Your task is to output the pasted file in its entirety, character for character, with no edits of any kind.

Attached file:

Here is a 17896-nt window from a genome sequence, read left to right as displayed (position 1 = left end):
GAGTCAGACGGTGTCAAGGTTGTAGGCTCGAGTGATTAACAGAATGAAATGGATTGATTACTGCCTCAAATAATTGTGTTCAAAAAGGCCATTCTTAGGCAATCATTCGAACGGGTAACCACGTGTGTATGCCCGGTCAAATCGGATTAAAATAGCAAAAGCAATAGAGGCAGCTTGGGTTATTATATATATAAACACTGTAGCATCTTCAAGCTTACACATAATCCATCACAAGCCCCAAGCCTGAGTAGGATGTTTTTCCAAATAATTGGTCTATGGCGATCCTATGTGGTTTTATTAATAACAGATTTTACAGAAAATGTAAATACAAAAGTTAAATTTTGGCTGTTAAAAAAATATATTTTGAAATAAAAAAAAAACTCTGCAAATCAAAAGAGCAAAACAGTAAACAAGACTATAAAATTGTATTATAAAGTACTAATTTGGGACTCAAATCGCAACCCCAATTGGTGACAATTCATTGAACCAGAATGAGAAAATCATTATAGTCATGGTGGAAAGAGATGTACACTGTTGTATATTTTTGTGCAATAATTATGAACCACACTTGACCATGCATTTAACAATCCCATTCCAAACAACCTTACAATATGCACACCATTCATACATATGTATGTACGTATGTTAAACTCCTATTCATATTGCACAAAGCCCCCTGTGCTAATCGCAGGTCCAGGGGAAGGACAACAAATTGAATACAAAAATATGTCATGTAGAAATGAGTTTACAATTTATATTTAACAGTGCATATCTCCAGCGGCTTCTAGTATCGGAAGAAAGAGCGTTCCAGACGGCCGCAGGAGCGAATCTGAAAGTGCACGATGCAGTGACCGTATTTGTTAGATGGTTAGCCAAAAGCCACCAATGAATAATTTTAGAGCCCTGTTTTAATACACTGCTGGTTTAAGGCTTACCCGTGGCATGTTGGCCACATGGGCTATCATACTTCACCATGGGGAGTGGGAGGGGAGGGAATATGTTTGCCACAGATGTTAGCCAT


Here is a 17896-nt window from a genome sequence, read left to right as displayed (position 1 = left end):
GAGTCAGACGGTGTCAAGGTTGTAGGCTCGAGTGATTAACAGAATGAAATGGATTGATTACTGCCTCAAATAATTGTGTTCAAAAAGGCCATTCTTAGGCAATCATTCGAACGGGTAACCACGTGTGTATGCCCGGTCAAATCGGATTAAAATAGCAAAAGCAATAGAGGCAGCTTGGGTTATTATATATATAAACACTGTAGCATCTTCAAGCTTACACATAATCCATCACAAGCCCCAAGCCTGAGTAGGATGTTTTTCCAAATAATTGGTCTATGGCGATCCTATGTGGTTTTATTAATAACAGATTTTACAGAAAATGTAAATACAAAAGTTAAATTTTGGCTGTTAAAAAAATATATTTTGAAATAAAAAAAAAACTCTGCAAATCAAAAGAGCAAAACAGTAAACAAGACTATAAAATTGTATTATAAAGTACTAATTTGGGACTCAAATCGCAACCCCAATTGGTGACAATTCATTGAACCAGAATGAGAAAATCATTATAGTCATGGTGGAAAGAGATGTACACTGTTGTATATTTTTGTGCAATAATTATGAACCACACTTGACCATGCATTTAACAATCCCATTCCAAACAACCTTACAATATGCACACCATTCATACATATGTATGTACGTATGTTAAACTCCTATTCATATTGCACAAAGCCCCCTGTGCTAATCGCAGGTCCAGGGGAAGGACAACAAATTGAATACAAAAATATGTCATGTAGAAATGAGTTTACAATTTATATTTAACAGTGCATATCTCCAGCGGCTTCTAGTATCGGAAGAAAGAGCGTTCCAGACGGCCGCAGGAGCGAATCTGAAAGTGCACGATGCAGTGACCGTATTTGTTAGATGGTTAGCCAAAAGCCACCAATGAATAATTTTAGAGCCCTGTTTTAATACACTGCTGGTTTAAGGCTTACCCGTGGCATGTTGGCCACATGGGCTATCATACTTCACCATGGGGAGTGGGAGGGGAGGGAATATGTTTGCCACAGATGTTAGCCAT